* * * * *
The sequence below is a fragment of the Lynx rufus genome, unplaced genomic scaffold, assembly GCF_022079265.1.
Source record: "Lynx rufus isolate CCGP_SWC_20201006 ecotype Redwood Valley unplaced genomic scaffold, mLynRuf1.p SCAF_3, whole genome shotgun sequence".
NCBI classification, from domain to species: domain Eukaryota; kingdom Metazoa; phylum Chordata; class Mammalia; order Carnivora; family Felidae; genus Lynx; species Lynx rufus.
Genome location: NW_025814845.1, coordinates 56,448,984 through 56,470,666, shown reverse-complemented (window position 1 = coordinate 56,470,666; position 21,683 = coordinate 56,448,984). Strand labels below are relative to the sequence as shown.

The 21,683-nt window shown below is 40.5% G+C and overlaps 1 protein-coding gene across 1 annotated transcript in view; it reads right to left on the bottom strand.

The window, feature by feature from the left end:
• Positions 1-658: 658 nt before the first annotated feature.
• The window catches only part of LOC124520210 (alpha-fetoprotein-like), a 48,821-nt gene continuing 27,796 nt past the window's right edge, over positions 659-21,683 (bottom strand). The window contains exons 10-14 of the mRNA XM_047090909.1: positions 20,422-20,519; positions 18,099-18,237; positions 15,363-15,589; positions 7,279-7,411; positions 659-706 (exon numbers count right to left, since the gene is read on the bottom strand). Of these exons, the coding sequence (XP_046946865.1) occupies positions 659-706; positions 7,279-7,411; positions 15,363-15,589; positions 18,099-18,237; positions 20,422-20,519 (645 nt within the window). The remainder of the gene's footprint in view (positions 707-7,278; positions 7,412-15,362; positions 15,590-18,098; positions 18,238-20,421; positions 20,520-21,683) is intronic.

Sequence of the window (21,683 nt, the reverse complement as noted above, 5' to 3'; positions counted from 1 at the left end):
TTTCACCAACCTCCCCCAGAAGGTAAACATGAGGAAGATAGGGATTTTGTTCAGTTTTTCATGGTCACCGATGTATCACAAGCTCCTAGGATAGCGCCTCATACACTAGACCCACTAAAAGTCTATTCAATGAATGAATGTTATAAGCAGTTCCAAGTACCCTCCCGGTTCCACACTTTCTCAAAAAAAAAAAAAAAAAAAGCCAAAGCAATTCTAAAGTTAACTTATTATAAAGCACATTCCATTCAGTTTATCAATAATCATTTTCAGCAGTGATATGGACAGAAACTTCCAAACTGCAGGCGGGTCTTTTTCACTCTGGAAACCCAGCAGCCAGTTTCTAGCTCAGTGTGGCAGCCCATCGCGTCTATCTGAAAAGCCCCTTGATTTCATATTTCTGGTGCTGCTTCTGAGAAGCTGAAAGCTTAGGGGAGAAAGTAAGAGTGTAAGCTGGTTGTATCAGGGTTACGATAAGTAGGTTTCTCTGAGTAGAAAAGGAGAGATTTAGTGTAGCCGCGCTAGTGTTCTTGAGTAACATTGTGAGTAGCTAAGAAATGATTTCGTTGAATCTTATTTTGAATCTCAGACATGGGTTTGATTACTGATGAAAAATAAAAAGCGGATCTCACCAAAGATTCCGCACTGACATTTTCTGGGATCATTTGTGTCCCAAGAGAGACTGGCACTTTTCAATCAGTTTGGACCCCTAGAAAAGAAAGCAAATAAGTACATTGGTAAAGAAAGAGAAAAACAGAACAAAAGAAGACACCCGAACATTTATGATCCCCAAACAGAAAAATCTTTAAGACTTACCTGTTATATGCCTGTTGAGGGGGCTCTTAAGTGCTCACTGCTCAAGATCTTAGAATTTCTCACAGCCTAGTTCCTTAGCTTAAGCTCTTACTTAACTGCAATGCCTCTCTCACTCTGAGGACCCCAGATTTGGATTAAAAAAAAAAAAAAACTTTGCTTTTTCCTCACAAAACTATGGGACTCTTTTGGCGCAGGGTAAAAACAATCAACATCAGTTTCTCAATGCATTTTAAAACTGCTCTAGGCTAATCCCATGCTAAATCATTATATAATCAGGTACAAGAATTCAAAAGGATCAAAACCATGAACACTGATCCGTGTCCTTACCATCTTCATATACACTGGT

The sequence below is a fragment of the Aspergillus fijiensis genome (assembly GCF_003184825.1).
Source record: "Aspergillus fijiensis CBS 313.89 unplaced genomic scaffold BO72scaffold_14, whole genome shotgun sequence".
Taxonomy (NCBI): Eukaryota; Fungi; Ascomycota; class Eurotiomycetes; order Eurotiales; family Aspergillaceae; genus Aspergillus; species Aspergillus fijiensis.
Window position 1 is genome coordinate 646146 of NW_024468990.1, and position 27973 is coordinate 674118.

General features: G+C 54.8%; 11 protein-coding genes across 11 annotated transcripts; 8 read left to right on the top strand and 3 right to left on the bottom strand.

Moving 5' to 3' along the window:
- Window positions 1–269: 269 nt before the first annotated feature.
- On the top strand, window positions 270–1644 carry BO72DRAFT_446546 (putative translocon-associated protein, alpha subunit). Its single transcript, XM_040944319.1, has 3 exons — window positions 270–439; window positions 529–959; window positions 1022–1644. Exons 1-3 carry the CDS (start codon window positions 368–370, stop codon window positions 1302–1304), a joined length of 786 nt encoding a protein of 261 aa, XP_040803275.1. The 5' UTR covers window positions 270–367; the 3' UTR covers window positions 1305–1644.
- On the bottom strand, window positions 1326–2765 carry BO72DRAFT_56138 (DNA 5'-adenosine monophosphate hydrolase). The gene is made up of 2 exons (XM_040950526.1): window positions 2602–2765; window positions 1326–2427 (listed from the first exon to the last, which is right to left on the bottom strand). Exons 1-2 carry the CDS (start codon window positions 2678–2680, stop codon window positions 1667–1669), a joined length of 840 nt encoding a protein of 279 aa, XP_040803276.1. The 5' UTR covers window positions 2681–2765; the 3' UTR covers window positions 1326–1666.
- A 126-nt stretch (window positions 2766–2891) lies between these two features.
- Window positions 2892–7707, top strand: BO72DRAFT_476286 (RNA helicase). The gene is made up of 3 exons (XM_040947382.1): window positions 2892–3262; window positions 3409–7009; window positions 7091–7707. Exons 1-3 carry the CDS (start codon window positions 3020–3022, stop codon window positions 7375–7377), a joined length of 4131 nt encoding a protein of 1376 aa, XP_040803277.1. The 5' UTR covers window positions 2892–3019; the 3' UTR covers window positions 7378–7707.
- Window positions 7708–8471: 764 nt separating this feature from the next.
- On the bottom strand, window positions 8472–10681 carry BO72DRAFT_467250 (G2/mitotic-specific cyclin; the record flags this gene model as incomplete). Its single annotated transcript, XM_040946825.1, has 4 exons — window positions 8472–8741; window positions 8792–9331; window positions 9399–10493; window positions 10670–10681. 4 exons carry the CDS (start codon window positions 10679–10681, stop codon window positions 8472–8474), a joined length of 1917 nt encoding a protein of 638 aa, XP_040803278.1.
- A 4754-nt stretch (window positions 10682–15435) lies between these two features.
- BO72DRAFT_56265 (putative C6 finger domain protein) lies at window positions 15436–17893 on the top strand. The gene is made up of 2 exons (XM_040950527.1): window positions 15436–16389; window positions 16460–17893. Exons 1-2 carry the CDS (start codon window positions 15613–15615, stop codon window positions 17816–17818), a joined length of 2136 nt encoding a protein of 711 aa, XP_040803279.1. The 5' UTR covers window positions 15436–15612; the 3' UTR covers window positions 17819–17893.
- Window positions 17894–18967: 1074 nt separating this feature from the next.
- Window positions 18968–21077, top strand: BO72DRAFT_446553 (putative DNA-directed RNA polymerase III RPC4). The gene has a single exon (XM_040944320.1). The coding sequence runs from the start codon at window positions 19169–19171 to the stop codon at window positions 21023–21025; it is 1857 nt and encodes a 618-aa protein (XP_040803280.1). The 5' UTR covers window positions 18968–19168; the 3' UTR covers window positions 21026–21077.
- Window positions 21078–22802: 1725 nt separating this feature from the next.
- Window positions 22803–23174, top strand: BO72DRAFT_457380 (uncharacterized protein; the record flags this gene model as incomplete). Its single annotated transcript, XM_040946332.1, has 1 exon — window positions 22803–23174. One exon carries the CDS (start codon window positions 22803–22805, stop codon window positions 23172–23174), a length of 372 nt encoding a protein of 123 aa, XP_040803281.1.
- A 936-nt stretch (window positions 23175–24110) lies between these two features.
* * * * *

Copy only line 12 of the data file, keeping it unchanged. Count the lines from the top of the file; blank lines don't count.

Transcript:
Source record: "Aspergillus fijiensis CBS 313.89 unplaced genomic scaffold BO72scaffold_14, whole genome shotgun sequence".